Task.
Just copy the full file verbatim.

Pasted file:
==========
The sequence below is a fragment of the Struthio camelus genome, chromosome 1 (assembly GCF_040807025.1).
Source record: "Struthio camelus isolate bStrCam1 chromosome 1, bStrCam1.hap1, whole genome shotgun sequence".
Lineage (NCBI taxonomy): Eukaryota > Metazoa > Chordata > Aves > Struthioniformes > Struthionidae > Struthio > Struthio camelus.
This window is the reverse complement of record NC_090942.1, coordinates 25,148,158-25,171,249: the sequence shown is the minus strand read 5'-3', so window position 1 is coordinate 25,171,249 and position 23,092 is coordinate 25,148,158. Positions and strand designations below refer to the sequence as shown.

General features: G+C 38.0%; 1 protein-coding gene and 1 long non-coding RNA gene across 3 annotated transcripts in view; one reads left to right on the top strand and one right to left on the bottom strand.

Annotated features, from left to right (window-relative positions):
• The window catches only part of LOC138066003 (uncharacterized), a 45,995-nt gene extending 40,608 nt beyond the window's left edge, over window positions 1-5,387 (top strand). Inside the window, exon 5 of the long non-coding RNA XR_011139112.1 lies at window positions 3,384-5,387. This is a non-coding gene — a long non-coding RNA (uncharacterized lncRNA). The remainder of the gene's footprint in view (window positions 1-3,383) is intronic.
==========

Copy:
The sequence below is a fragment of the Struthio camelus genome, chromosome 1 (assembly GCF_040807025.1).
Source record: "Struthio camelus isolate bStrCam1 chromosome 1, bStrCam1.hap1, whole genome shotgun sequence".
Lineage (NCBI taxonomy): Eukaryota > Metazoa > Chordata > Aves > Struthioniformes > Struthionidae > Struthio > Struthio camelus.
This window is the reverse complement of record NC_090942.1, coordinates 25,148,158-25,171,249: the sequence shown is the minus strand read 5'-3', so window position 1 is coordinate 25,171,249 and position 23,092 is coordinate 25,148,158. Positions and strand designations below refer to the sequence as shown.

General features: G+C 38.0%; 1 protein-coding gene and 1 long non-coding RNA gene across 3 annotated transcripts in view; one reads left to right on the top strand and one right to left on the bottom strand.

Annotated features, from left to right (window-relative positions):
• The window catches only part of LOC138066003 (uncharacterized), a 45,995-nt gene extending 40,608 nt beyond the window's left edge, over window positions 1-5,387 (top strand). Inside the window, exon 5 of the long non-coding RNA XR_011139112.1 lies at window positions 3,384-5,387. This is a non-coding gene — a long non-coding RNA (uncharacterized lncRNA). The remainder of the gene's footprint in view (window positions 1-3,383) is intronic.